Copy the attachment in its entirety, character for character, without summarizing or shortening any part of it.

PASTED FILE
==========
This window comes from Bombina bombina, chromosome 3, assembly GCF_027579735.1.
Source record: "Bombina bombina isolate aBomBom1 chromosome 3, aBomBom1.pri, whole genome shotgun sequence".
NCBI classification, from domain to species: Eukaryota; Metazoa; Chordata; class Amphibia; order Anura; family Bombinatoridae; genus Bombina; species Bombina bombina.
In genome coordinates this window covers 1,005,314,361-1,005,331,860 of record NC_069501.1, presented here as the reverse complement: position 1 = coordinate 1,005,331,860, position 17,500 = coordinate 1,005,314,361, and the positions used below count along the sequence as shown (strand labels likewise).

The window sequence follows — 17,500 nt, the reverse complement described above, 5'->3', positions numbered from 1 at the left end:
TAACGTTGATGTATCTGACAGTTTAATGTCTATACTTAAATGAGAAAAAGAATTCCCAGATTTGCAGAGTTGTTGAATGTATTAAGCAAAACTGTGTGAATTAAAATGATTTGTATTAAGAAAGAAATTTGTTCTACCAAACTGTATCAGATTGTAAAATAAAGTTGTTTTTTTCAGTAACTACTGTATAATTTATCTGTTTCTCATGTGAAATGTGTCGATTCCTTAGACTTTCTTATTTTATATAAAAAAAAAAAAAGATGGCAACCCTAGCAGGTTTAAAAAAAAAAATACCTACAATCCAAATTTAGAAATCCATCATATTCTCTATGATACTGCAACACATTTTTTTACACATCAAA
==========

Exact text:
This window comes from Bombina bombina, chromosome 3, assembly GCF_027579735.1.
Source record: "Bombina bombina isolate aBomBom1 chromosome 3, aBomBom1.pri, whole genome shotgun sequence".
NCBI classification, from domain to species: Eukaryota; Metazoa; Chordata; class Amphibia; order Anura; family Bombinatoridae; genus Bombina; species Bombina bombina.
In genome coordinates this window covers 1,005,314,361-1,005,331,860 of record NC_069501.1, presented here as the reverse complement: position 1 = coordinate 1,005,331,860, position 17,500 = coordinate 1,005,314,361, and the positions used below count along the sequence as shown (strand labels likewise).

The window sequence follows — 17,500 nt, the reverse complement described above, 5'->3', positions numbered from 1 at the left end:
TAACGTTGATGTATCTGACAGTTTAATGTCTATACTTAAATGAGAAAAAGAATTCCCAGATTTGCAGAGTTGTTGAATGTATTAAGCAAAACTGTGTGAATTAAAATGATTTGTATTAAGAAAGAAATTTGTTCTACCAAACTGTATCAGATTGTAAAATAAAGTTGTTTTTTTCAGTAACTACTGTATAATTTATCTGTTTCTCATGTGAAATGTGTCGATTCCTTAGACTTTCTTATTTTATATAAAAAAAAAAAAAGATGGCAACCCTAGCAGGTTTAAAAAAAAAAATACCTACAATCCAAATTTAGAAATCCATCATATTCTCTATGATACTGCAACACATTTTTTTACACATCAAA